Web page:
Triumph’s midsized Tiger 800 has been a huge success for the company, combining a torque-rich triple with a chassis light and agile to offer both highway and off-road competence. The first generation, built from 2010 to 2014, is bigger than a traditional dual sport but not as big as the full-sized ADV machines, the Tiger 800 is often described as “just right.” Proof? Here’s our demo bike in action:
Even better? The Tiger 800 has a wide range of motorcycle accessories available to make it more useful, comfortable, visible, and able to handle abuse.
Triumph Tiger 800 Luggage & Mounts
Let’s begin with the luggage—for a lightweight and absolutely water-resistant set you have the Denali D68 Modular Packing System. Made up of two D20 saddlebags and one D28 dry bag intended for use as a top case, the D68 system makes full use of the Tiger’s layout to give you options—pack as much as you need for any given trip and leave elements of the D68 at home if you like. The slip-lock mounting system ensures a tight fit on the bike and little worry of arriving without your stuff.
Another soft option is the SW-MOTECH Dakar bag system. Using unobtrusive mounts designed for the Tiger 800, the Dakar system is made up of interchangeable 32-liter soft-sided saddlebags with a roll top and waterproof inner bags. The Dakar system is light and flexible but benefits from the tubular mounting frame. They’re the best of both worlds—secure like hard bags, affordable and lightweight like soft saddlebags.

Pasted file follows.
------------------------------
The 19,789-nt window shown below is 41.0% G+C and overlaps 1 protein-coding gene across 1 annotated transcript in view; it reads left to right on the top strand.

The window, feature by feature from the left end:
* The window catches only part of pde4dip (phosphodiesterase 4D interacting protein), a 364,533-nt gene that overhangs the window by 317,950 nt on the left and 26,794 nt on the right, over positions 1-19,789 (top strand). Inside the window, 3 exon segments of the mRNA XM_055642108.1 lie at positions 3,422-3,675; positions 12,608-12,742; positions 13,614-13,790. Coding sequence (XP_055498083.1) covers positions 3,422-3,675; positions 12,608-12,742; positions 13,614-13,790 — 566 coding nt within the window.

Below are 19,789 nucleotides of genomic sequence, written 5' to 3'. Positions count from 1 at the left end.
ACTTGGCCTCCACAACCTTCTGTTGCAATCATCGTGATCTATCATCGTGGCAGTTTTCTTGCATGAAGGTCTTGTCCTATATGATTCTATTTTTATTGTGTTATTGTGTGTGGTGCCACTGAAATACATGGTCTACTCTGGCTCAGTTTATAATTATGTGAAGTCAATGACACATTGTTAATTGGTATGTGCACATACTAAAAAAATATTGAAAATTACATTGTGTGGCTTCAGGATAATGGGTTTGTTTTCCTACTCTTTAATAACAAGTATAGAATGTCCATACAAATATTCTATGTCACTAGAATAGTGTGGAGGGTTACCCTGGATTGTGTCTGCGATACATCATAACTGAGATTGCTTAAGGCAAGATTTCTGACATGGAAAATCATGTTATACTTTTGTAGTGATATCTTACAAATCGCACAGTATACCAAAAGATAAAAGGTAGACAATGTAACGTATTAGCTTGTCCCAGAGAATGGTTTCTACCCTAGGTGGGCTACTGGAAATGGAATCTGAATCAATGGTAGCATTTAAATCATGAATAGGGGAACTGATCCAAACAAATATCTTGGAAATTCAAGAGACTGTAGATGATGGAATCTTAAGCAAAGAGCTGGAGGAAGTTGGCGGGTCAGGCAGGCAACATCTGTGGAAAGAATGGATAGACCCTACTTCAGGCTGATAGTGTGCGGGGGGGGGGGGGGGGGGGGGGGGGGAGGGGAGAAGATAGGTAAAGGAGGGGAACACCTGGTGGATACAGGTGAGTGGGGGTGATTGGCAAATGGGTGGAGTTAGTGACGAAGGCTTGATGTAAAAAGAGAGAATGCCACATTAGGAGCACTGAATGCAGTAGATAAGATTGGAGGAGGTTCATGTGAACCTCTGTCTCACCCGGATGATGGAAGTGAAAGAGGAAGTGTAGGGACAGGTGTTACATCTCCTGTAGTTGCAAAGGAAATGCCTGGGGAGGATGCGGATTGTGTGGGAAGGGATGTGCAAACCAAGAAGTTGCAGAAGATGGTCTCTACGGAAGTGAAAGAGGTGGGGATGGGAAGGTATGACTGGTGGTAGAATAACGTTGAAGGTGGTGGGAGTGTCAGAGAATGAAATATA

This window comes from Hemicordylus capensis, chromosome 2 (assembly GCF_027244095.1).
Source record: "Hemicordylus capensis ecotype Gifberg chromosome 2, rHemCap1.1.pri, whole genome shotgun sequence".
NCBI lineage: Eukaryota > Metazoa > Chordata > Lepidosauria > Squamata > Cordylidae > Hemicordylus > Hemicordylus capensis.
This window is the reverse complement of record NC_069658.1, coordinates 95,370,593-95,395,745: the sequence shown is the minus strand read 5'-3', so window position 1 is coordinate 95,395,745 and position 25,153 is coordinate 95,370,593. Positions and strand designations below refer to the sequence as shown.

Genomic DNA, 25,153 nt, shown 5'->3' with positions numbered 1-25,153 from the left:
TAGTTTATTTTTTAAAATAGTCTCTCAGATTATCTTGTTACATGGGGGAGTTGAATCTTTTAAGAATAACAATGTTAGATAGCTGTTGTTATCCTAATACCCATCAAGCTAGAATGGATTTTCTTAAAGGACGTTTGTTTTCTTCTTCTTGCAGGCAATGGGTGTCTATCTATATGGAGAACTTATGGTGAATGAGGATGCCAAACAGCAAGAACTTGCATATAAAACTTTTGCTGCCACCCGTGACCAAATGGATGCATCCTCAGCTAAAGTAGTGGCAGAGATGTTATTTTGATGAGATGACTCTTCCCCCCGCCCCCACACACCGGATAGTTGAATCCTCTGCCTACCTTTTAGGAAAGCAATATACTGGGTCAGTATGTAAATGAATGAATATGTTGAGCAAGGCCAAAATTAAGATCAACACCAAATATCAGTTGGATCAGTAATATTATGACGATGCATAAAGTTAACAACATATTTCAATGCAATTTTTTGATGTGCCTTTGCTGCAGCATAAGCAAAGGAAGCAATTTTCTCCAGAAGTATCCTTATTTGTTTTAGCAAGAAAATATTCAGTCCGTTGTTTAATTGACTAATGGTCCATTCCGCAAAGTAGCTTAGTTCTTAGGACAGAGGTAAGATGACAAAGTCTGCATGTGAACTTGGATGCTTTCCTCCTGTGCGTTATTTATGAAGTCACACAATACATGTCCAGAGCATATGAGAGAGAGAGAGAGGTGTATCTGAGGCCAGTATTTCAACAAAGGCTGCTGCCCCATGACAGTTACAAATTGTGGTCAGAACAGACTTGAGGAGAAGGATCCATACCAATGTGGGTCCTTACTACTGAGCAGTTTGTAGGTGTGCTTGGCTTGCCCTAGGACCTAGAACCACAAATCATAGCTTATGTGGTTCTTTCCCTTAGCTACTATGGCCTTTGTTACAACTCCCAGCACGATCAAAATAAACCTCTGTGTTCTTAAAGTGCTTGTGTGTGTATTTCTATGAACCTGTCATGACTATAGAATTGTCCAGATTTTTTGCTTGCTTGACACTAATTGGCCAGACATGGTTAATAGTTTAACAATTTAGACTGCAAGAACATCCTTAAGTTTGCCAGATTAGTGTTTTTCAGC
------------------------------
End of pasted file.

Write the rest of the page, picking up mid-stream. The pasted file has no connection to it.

For a more traditional hard-luggage option, there’s the SW-MOTECH Trax EVO aluminum adventure cases. These are available as a complete kit that includes a 38-liter top case, one 37-liter side case and another 45-liter side case (to accommodate the Tiger’s right-side exhaust) as well as the required side and top carrier hardware and keyed locking system. The mounting kit for the Tiger will also accommodate the new SW-MOTECH Trax Adventure cases, available in 37-liter side, 45-liter side, and a 38-liter top case. (The cases here are natural-finish aluminum, though they’re also available in powder-coated black.)
Tiger 800 Auxiliary Lights For The Tiger 800
Auxiliary lighting is always desired equipment by adventure-seeking riders. Because, well, it’s better to see the tree you’re about to clip during that sunset ride than to be surprised by it. For the Tiger, lighting starts with a mounting system designed just for the 800. From there, add any of the Denali LED lighting systems, from the D4 Flood & Spot Hybrid system or the D2 Dual Intensity System to the insanely bright DX Xtreme or the space-saving DM Micro set. For rundown on the Denali range you can also watch this video.
Crash Protection For Your Triumph Tiger 800
From the protection angle, it’s easy to upgrade the Tiger’s hand guards to the Barkbusters VPS, which includes a durable aluminum frame behind wind-cheating (and replaceable) plastic wind deflectors. In place of the Triumph’s stock belly pan you’ll get a lot more protection from the SW-MOTECH Aluminum Engine Guard/Skid Plate, designed to protect the Tiger’s silky triple, keep the exhaust system from harm, all the while making maintenance no more difficult than stock. That’s a win-win. Further protection is available from in the form of an R&G radiator guard and exhaust header grill.
Triumph Tiger Ergonomics
Because ergonomics are such a personal thing, and so important off road, the Tiger 800 gets attention there as well. SW-MOTECH’s On/Off Road Footpegs are much meatier than stock, a real benefit when the trail is muddy, while ROX Handlebar Risers give you a wide range of adjustment to bar height and pullback. If you just want to raise the bar, look at the SW-MOTECH 30mm Handlebar Risers.
There are different models of the Tiger 800, so depending on which one you have, you can browse all the products for yours here: